Does it buggery! Maybe in the summer it might but not in the winter, particularly on higher stocked waters when they are grouped up. My experience is that they don’t really want to move far even when you are chucking at ‘em and the only thing that will move them out of an area completely is a change in weather conditions or a serious amount of angling pressure over a continued time. They are where they are because they want to be there. It’s more comfortable there than anywhere else and it will take an awful lot to move ‘em.
There have been numerous occasions when I have cast out, felt the lead down and as it drops through the water either the lead or the line is catching on fish or bumping off them. This is a great indication because it tells you exactly where they are so make sure you feel that lead down. Also, and vitally importantly, when you do manage to catch one or more, if they are in a group they may well spook… but not far. Remember, the water is cold and they are secure together so as a result they generally will not have gone far. I find that once I have found them I tend to chase them round a very localised area about the size of a tennis court.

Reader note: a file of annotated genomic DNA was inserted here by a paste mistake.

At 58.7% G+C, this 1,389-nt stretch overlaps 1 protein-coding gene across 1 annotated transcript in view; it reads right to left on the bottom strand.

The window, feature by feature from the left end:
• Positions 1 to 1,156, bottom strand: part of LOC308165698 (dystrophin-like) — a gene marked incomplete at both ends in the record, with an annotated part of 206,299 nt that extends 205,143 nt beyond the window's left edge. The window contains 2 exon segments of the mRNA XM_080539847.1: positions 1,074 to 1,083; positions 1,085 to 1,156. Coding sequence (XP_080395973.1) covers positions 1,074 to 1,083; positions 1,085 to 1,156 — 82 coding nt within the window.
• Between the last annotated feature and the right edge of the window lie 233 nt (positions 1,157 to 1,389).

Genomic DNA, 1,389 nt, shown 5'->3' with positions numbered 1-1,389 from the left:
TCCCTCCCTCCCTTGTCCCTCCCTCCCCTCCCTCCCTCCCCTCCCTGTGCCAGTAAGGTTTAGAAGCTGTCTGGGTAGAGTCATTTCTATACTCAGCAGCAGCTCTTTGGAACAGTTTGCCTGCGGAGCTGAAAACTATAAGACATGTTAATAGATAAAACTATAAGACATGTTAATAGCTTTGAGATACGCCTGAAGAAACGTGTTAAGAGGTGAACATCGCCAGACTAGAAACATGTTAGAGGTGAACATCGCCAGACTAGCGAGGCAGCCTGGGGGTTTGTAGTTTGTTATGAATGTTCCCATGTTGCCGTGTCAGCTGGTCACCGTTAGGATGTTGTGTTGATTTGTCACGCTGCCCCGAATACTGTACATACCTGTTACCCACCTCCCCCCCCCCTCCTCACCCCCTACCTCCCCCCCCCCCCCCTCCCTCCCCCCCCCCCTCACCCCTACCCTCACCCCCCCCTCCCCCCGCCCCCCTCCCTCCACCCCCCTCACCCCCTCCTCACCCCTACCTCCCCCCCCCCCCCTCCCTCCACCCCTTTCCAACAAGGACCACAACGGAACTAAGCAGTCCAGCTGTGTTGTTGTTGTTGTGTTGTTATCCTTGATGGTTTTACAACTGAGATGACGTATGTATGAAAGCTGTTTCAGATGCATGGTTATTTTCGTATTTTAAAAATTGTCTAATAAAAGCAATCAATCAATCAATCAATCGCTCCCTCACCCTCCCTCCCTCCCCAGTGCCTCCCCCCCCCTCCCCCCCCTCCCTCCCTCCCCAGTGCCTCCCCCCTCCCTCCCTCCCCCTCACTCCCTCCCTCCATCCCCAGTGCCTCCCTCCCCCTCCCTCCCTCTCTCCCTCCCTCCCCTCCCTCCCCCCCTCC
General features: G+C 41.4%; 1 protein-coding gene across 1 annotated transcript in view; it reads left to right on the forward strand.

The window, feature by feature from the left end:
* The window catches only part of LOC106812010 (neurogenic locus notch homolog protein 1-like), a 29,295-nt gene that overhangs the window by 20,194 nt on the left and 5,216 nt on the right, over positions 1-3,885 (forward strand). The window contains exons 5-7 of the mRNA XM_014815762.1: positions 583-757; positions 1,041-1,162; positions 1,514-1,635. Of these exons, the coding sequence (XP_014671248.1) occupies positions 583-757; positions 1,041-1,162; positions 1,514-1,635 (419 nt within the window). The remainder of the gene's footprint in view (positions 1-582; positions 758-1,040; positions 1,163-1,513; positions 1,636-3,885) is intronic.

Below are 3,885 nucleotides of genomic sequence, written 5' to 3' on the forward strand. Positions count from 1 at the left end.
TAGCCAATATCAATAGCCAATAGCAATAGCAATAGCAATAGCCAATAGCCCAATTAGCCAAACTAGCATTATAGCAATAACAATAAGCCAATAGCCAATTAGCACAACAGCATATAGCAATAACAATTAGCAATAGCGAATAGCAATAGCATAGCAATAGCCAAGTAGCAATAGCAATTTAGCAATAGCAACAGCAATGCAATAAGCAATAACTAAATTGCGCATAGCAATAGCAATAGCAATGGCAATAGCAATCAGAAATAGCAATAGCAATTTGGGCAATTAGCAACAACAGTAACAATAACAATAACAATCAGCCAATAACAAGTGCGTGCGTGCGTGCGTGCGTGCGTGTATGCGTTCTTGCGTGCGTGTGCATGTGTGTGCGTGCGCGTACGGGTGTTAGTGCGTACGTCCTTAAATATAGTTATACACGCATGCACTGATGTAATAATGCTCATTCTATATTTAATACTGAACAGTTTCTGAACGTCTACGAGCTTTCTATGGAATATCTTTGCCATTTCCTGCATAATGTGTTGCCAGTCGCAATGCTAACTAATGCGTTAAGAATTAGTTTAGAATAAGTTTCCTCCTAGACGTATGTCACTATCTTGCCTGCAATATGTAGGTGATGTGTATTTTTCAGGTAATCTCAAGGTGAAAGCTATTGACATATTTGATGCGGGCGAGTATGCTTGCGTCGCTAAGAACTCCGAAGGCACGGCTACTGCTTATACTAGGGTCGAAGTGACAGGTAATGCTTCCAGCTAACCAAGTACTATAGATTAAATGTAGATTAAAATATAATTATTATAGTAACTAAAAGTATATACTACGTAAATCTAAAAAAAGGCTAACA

When you re-cast after bites, leave one in the area you have had the bite in case they re-group and then move one to the left a bit and the other right. One rod length distance is enough, but cast just behind the spot. If nothing happens 15 to 20 minutes later, move and re-do everything. If you get liners, condense all of the rods in the area of the liner and you’re off again.